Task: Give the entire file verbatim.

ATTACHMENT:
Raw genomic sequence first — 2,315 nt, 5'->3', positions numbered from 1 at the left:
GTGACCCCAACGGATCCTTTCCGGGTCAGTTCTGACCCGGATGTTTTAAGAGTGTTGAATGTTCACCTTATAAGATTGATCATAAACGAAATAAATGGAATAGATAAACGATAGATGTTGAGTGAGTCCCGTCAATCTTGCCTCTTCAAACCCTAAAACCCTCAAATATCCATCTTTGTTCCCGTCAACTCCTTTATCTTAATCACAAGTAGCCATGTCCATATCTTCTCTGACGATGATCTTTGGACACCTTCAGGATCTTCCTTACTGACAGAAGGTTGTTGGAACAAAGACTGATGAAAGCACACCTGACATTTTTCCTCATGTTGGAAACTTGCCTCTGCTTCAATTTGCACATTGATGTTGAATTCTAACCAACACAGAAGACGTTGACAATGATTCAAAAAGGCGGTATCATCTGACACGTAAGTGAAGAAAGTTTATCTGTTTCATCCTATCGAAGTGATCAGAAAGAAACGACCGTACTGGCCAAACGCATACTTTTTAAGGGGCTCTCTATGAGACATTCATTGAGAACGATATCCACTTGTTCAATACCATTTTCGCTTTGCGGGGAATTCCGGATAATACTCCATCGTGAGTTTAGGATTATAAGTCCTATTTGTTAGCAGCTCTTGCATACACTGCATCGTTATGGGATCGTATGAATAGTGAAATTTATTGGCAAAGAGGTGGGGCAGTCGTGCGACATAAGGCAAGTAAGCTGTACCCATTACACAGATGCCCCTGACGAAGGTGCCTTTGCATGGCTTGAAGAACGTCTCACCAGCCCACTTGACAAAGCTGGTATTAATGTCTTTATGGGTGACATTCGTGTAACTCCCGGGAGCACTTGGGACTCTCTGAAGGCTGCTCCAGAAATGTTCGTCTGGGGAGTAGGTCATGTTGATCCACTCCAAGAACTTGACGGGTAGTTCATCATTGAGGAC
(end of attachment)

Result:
Raw genomic sequence first — 2,315 nt, 5'->3', positions numbered from 1 at the left:
GTGACCCCAACGGATCCTTTCCGGGTCAGTTCTGACCCGGATGTTTTAAGAGTGTTGAATGTTCACCTTATAAGATTGATCATAAACGAAATAAATGGAATAGATAAACGATAGATGTTGAGTGAGTCCCGTCAATCTTGCCTCTTCAAACCCTAAAACCCTCAAATATCCATCTTTGTTCCCGTCAACTCCTTTATCTTAATCACAAGTAGCCATGTCCATATCTTCTCTGACGATGATCTTTGGACACCTTCAGGATCTTCCTTACTGACAGAAGGTTGTTGGAACAAAGACTGATGAAAGCACACCTGACATTTTTCCTCATGTTGGAAACTTGCCTCTGCTTCAATTTGCACATTGATGTTGAATTCTAACCAACACAGAAGACGTTGACAATGATTCAAAAAGGCGGTATCATCTGACACGTAAGTGAAGAAAGTTTATCTGTTTCATCCTATCGAAGTGATCAGAAAGAAACGACCGTACTGGCCAAACGCATACTTTTTAAGGGGCTCTCTATGAGACATTCATTGAGAACGATATCCACTTGTTCAATACCATTTTCGCTTTGCGGGGAATTCCGGATAATACTCCATCGTGAGTTTAGGATTATAAGTCCTATTTGTTAGCAGCTCTTGCATACACTGCATCGTTATGGGATCGTATGAATAGTGAAATTTATTGGCAAAGAGGTGGGGCAGTCGTGCGACATAAGGCAAGTAAGCTGTACCCATTACACAGATGCCCCTGACGAAGGTGCCTTTGCATGGCTTGAAGAACGTCTCACCAGCCCACTTGACAAAGCTGGTATTAATGTCTTTATGGGTGACATTCGTGTAACTCCCGGGAGCACTTGGGACTCTCTGAAGGCTGCTCCAGAAATGTTCGTCTGGGGAGTAGGTCATGTTGATCCACTCCAAGAACTTGACGGGTAGTTCATCATTGAGGAC